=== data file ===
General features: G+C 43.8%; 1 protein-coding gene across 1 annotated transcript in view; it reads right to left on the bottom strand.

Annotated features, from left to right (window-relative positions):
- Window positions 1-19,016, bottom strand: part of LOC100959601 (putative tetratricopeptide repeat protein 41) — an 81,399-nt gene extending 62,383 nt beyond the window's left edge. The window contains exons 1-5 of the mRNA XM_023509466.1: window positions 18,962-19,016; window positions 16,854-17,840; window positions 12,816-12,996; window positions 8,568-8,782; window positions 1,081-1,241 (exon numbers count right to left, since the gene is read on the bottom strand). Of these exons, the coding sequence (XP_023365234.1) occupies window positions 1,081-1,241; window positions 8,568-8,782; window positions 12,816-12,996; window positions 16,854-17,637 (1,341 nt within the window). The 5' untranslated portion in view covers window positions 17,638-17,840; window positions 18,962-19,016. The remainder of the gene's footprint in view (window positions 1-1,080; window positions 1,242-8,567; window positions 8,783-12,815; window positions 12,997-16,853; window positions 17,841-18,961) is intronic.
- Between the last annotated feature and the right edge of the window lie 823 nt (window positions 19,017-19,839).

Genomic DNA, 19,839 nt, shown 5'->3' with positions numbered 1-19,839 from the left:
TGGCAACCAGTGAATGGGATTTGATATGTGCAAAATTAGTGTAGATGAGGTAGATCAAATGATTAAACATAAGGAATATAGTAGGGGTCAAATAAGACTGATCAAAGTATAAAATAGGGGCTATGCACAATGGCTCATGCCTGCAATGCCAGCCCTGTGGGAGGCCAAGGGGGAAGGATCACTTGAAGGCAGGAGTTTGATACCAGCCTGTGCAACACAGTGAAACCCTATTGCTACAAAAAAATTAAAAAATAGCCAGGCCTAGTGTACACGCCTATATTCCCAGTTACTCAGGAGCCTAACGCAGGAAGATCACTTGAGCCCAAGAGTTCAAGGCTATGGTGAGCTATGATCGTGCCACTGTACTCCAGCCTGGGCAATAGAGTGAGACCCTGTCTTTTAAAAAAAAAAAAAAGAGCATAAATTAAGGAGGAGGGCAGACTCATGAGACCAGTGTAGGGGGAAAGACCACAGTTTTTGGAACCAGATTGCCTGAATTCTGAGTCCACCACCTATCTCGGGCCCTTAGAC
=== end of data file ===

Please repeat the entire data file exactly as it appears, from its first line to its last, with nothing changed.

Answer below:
General features: G+C 43.8%; 1 protein-coding gene across 1 annotated transcript in view; it reads right to left on the bottom strand.

Annotated features, from left to right (window-relative positions):
- Window positions 1-19,016, bottom strand: part of LOC100959601 (putative tetratricopeptide repeat protein 41) — an 81,399-nt gene extending 62,383 nt beyond the window's left edge. The window contains exons 1-5 of the mRNA XM_023509466.1: window positions 18,962-19,016; window positions 16,854-17,840; window positions 12,816-12,996; window positions 8,568-8,782; window positions 1,081-1,241 (exon numbers count right to left, since the gene is read on the bottom strand). Of these exons, the coding sequence (XP_023365234.1) occupies window positions 1,081-1,241; window positions 8,568-8,782; window positions 12,816-12,996; window positions 16,854-17,637 (1,341 nt within the window). The 5' untranslated portion in view covers window positions 17,638-17,840; window positions 18,962-19,016. The remainder of the gene's footprint in view (window positions 1-1,080; window positions 1,242-8,567; window positions 8,783-12,815; window positions 12,997-16,853; window positions 17,841-18,961) is intronic.
- Between the last annotated feature and the right edge of the window lie 823 nt (window positions 19,017-19,839).

Genomic DNA, 19,839 nt, shown 5'->3' with positions numbered 1-19,839 from the left:
TGGCAACCAGTGAATGGGATTTGATATGTGCAAAATTAGTGTAGATGAGGTAGATCAAATGATTAAACATAAGGAATATAGTAGGGGTCAAATAAGACTGATCAAAGTATAAAATAGGGGCTATGCACAATGGCTCATGCCTGCAATGCCAGCCCTGTGGGAGGCCAAGGGGGAAGGATCACTTGAAGGCAGGAGTTTGATACCAGCCTGTGCAACACAGTGAAACCCTATTGCTACAAAAAAATTAAAAAATAGCCAGGCCTAGTGTACACGCCTATATTCCCAGTTACTCAGGAGCCTAACGCAGGAAGATCACTTGAGCCCAAGAGTTCAAGGCTATGGTGAGCTATGATCGTGCCACTGTACTCCAGCCTGGGCAATAGAGTGAGACCCTGTCTTTTAAAAAAAAAAAAAAGAGCATAAATTAAGGAGGAGGGCAGACTCATGAGACCAGTGTAGGGGGAAAGACCACAGTTTTTGGAACCAGATTGCCTGAATTCTGAGTCCACCACCTATCTCGGGCCCTTAGAC